Prebiotics and Probiotics are advocated as being protective against NEC. Prebiotics are oligosaccharides promoting the growth of the normal bacteria found in the colon but despite this, there is little evidence that they prevent or protect against NEC. Probiotics however can help colonise the gut with normal gut bacteria normalizing the microbiome. Despite meta-analyses demonstrating a reduction in NEC there remain divisions over which strain or strains of bacteria to use or whether we should await further studies before universally recommending the routine use of prob. Many authors do, however, recommend their routine use and offer guides as to how to introduce them into practice [5].

The idea of supplementing feeds with protein and energy during illness seems plausible. Although some artificial milks and intravenous feeds have been modified to achieve a higher supplementation, long-chain polyunsaturated fatty acids (LCPUFA’s), Glutamine and Arginine have failed to show any significant benefits with respect to NEC prevention.

Treatment

Traditional treatment includes resting the bowel, antibiotics specific to each individual units policy, intensive care support and surgery when required. Fluid restriction is often undertaken but calorie content should not be reduced aiming for over 100kcal/kg/day. Parenteral intake includes protein, carbohydrate and lipid itself comprising 30-40% of non-protein calories to allow healing and repair.

The length of time to rest the bowel remains controversial but ordinarily 7-14 days is usual with a guiding reduction in C reactive protein often seen in the biochemistry albeit not a very sensitive marker. The timing of surgery also remains uncertain and also whether to drain or undergo laparotomy. If perforation has occurred or necrotic bowel removed both requiring ileostomy formation then re-feeding may be even slower post-operatively as the inflammation subsides. Human milk is the ideal choice for re-feeing containing growth and immune factors not present in formula.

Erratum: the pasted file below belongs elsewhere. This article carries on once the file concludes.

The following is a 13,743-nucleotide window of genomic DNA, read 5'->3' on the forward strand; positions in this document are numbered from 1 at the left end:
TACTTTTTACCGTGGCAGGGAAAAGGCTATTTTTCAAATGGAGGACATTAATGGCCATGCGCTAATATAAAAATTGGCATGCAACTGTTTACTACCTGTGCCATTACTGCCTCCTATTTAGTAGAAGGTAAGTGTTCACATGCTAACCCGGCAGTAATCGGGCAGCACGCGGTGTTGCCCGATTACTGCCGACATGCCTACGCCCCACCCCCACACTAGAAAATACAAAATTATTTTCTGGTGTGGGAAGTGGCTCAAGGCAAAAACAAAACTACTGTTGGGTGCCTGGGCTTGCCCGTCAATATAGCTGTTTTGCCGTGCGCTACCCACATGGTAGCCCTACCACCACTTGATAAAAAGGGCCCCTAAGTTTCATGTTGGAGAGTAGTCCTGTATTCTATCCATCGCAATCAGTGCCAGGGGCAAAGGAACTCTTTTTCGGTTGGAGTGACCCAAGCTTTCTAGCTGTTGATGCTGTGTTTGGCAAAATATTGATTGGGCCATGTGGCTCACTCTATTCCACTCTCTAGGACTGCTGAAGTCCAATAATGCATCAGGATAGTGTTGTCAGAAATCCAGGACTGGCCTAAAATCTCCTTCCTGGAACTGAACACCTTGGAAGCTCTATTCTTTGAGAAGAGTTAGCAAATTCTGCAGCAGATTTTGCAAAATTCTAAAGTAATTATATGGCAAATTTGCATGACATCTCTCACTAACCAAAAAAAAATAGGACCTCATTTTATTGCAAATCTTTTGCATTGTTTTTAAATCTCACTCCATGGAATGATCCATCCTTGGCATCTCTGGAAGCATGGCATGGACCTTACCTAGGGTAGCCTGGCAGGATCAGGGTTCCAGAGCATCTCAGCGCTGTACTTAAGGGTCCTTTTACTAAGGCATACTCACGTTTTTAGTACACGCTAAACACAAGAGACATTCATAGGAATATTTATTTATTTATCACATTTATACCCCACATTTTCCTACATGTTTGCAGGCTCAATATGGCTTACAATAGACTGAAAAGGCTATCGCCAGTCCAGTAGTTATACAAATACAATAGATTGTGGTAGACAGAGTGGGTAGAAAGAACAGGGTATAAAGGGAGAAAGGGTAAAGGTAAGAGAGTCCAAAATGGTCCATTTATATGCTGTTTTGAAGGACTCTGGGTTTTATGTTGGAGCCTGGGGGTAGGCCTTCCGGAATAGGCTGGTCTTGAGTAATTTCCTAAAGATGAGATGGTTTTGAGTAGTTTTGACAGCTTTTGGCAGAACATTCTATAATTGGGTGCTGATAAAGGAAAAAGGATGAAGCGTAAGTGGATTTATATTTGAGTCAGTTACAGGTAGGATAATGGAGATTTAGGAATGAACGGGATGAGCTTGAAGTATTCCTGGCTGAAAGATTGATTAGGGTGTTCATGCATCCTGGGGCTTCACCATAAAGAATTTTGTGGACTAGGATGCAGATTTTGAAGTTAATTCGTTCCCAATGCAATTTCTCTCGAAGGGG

Strategies to reduce NEC

Preventing NEC is likely to be a better strategy than improving the treatment modalities. Clearly reducing the number of preterm infants, standardizing feeding guidelines and using breast milk exclusively has impacted on the incidence of NEC [6]. The components of Breast Milk include, Oligosaccharides, Probiotics, Lactoferrin, Alpha-Lactalbumin, Lysozyme, Fatty Acids and other factors. This has led to many studies suggesting the regular use of probiotics to help reduce NEC although each study differs greatly and uses many different bacterial species [7,8].

Conclusion

Further improvements in the prevention, diagnosis and treatment of NEC are still required and hopefully will aid the reduction of this potentially catastrophic condition for the newborn infant at risk.

References

  1. Berman L, Moss RL (2011) Necrotising enterocolitis: an update. Semin Fetal Neonatal Med 16(3): 145-150.
  2. Sullivan S, Schanler RJ, Kim JH, Patel AL, Trawöger R, et al. (2010) An exclusively human milk-based diet is associated with a lower rate of necrotizing enterocolitis than a diet of human milk and bovine milk-based products. J Pediatr 156(4): 562-567.
  3. Morgan J, Young L, McGuire W (2014) Slow advancement of enteral feed volumes to prevent necrotizing enterocolitis in very low birth weight infants. Cochrane Database Syst Rev 12: CD001241.
  4. Fallon EM, Nehra D, Potemkin AK, Gura KM, Simpser E, et al. (2012) ASPEN. Clinical Guidelines: nutritional support of neonatal patients at risk for necrotizing enterocolitis. J Parent Nutr 36(5): 506-523.
  5. Deshpande G, Rao SC, Keil AD, Patole SK (2011) Evidence based guidelines for use of probiotics in preterm neonates. BMC Medicine 9: 92.
  6. Pietz J, Babu A Lawrence L, Erin CS, Sudhir KM (2007) Prevention of necrotizing enterocolitis in preterm infants: a 20 year experience. Pediatrics 119(1): 164-170.
  7. Srinivasjois R, Rao S, Patole S (2013) Prebiotic supplementation in preterm neonates: updated systematic review and meta-analysis of randomized controlled trials. Clin Nutr 32(6): 958-965.
  8. Yang Y, Guo Y, Kan Q, Zhou XG, Zhou XY, et al. (2014) A meta-analysis of probiotics for preventing necrotizing enterocolitis in preterm neonates. Braz J Med Biol Res 47(9): 804-810.